Hadyn Phillips ’21
Hadyn wrote about experiencing anorexia and learning to appreciate her own body. She will attend the University of Southern California.
I became fascinated with the ballerina aesthetic. It’s a style that requires a particular physique: thin and lean, not muscular or bulky. When I began ballet, I was aware of what I was supposed to look like, but as puberty hit, my body shifted away from what I and my teachers wanted to see. I pushed myself, changing how I looked. Nevertheless, my physique was out of my control, so my Japanese teachers’ demands turned from advice and caution to prescriptions for death. In just a few months, I was 36 pounds lighter and began a four-month inpatient hospitalization for anorexia.
During recovery, I refused to eat out of fear of regressing. My sister crawled into my bed and began crying, begging me to get better. That was when I forced myself to try — I couldn’t leave my sister alone.
I had to eat 5,000 calories daily, I had to attend counseling, and I had to stop ballet. I decided that, at NMH, I would focus on volleyball, a sport that prioritizes strength and health. At first, I was hesitant, unable to stray from ballet’s strict demands, but I began to understand the value of strength — how our muscles steady our spines, how our feet anchor our bodies in powerful, defensive positions. Working with the school trainer, I became stronger every day. I stopped punching at my legs and stomach when I got into the shower; instead, I smile at my developing quads.
Jason Smith ’21
Jason recalled his interaction with Dr. Marc Lamont Hill, a journalist, activist, and professor at Temple University who spoke at an NMH Martin Luther King Jr. Day event in 2020. Jason will attend Colorado College.
“From the river to the sea.” My jaw dropped to the floor when I saw the YouTube video of Dr. Hill closing a UN address with the same six words that Hamas uses to call for the extermination of Israelis. My initial anger and disappointment in NMH’s decision to invite Hill onto our campus were tremendous. How could they? But as the day went on, I questioned why I was actually upset. I didn’t know if Dr. Hill was anti-Semitic. I didn’t know if he was a hateful person. My outrage began to recede and I started to look forward to the opportunity to listen and push back. Many of my fellow Jewish Student Association members were up in arms; some decided to boycott the event. I pleaded with them not to close themselves off from an opportunity to directly raise their objections to Dr. Hill himself.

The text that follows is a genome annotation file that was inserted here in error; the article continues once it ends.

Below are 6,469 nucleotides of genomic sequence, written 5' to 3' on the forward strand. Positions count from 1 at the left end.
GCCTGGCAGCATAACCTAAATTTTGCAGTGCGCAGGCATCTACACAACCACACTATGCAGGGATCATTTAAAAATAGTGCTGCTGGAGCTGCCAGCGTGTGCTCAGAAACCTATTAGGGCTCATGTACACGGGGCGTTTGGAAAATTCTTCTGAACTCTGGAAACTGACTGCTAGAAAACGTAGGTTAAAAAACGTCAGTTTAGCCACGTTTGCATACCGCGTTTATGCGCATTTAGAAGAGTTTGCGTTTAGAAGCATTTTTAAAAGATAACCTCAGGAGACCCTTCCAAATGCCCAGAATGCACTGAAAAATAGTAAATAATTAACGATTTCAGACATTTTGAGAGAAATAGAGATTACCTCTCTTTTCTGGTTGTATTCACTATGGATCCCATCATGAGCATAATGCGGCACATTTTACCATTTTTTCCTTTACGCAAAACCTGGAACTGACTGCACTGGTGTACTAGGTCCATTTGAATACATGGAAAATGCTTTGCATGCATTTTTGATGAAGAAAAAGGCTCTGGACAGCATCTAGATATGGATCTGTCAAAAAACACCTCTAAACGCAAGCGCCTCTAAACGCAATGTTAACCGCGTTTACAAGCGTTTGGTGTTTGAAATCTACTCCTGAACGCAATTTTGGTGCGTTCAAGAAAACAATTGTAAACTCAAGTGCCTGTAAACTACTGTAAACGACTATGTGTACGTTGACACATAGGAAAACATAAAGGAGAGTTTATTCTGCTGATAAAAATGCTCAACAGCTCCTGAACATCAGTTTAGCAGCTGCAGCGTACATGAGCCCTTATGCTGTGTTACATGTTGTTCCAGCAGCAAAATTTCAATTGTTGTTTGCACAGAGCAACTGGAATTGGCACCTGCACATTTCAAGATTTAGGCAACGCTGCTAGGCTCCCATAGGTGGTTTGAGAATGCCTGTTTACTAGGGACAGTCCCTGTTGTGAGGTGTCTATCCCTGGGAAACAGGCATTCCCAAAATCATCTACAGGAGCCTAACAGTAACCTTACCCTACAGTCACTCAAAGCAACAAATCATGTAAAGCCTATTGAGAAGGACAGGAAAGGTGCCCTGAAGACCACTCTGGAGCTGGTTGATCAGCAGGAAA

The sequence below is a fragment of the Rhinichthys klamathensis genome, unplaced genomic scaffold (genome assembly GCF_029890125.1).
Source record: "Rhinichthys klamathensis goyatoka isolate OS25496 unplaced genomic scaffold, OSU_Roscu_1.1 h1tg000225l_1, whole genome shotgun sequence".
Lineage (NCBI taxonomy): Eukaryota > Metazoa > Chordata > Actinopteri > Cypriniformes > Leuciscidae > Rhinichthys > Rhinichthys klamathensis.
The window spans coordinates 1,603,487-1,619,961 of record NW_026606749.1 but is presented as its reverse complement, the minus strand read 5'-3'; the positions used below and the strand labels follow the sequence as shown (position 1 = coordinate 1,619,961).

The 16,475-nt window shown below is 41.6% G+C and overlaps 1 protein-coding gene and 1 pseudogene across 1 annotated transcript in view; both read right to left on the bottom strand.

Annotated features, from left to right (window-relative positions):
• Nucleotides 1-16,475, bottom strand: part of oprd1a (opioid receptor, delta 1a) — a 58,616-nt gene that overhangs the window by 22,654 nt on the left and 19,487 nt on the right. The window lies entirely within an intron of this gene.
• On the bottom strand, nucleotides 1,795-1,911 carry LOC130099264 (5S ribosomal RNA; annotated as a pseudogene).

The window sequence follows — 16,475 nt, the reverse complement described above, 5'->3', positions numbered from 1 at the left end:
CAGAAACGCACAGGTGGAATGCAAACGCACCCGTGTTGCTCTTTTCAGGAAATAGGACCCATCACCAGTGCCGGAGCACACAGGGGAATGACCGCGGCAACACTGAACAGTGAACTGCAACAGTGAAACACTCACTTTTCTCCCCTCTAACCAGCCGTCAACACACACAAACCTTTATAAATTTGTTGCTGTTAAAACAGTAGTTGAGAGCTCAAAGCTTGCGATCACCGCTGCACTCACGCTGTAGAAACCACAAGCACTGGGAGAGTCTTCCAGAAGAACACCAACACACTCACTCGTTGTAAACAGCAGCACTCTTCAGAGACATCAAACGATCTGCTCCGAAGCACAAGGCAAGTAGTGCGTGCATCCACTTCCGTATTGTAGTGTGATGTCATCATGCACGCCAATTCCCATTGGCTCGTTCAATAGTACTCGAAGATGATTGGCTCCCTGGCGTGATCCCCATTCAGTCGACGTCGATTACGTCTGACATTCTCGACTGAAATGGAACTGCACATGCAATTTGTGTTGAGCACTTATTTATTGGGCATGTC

His speech didn’t address our concerns, but his response to our question during the Q&A did. We found out that our assumptions had been wrong. He recognized that without Israel, Jews could be susceptible to genocide, but at the same time, he respectfully opposed theocratic government as a model.
Too many of us today are quick to anger, and judge, even if we don’t fully understand what it is we’re angry about. That’s why listening to others who think differently than you is so crucial. When you don’t listen to what someone else has to say, you’re depriving yourself of the opportunity to learn from them.
Janice Cho ’21
Janice responded to a college-essay prompt about untranslatable words and their layers of meaning. She will attend the University of Chicago.
The Korean word 귀찮아 (pronounced gwi-chan-ah) is the most relatable word to ever exist. It defines the feeling that dooms New Year’s resolutions, piles dirty dishes in the sink, and whips up every excuse imaginable to not go to the gym. It’s not quite “lazy.” Not quite “tiresome” or “annoying.” Just … 귀찮아. Though a proper translation of 귀찮아 has yet to form outside of the Korean language, the feeling is universal.
Yet 귀찮아 is also dangerous. It’s the seed of a much greater problem. Skipping the gym once in a while is not a threat to humanity, but the 귀찮아 that steers us clear of the gym is the same 귀찮아 that avoids difficult situations. It can keep someone from speaking up in an uncomfortable conversation because it’s too 귀찮아 to deal with the ensuing awkward silence or response. It shuts eyes, closes mouths, turns away ears, and keeps hands in pockets.
The danger stems from the fact that the comfortable choice in a 귀찮아 situation is seductively easy: don’t go to the gym, don’t call that person out, don’t ask further questions. It takes far less effort to stay in our comfort zone of passivity, silence, and conformity. Newton’s first law states that an object at rest will stay at rest until acted upon by an external force. However, if there’s anything that history has proven, it’s that the forerunners of progress and rewriters of history are seldom the ones who stay at rest. They become the external force that pushes the boundaries of the status quo.
Photos by Glenn Minshall and courtesy of Yudai, Zari, Eva, Hadyn, and Janice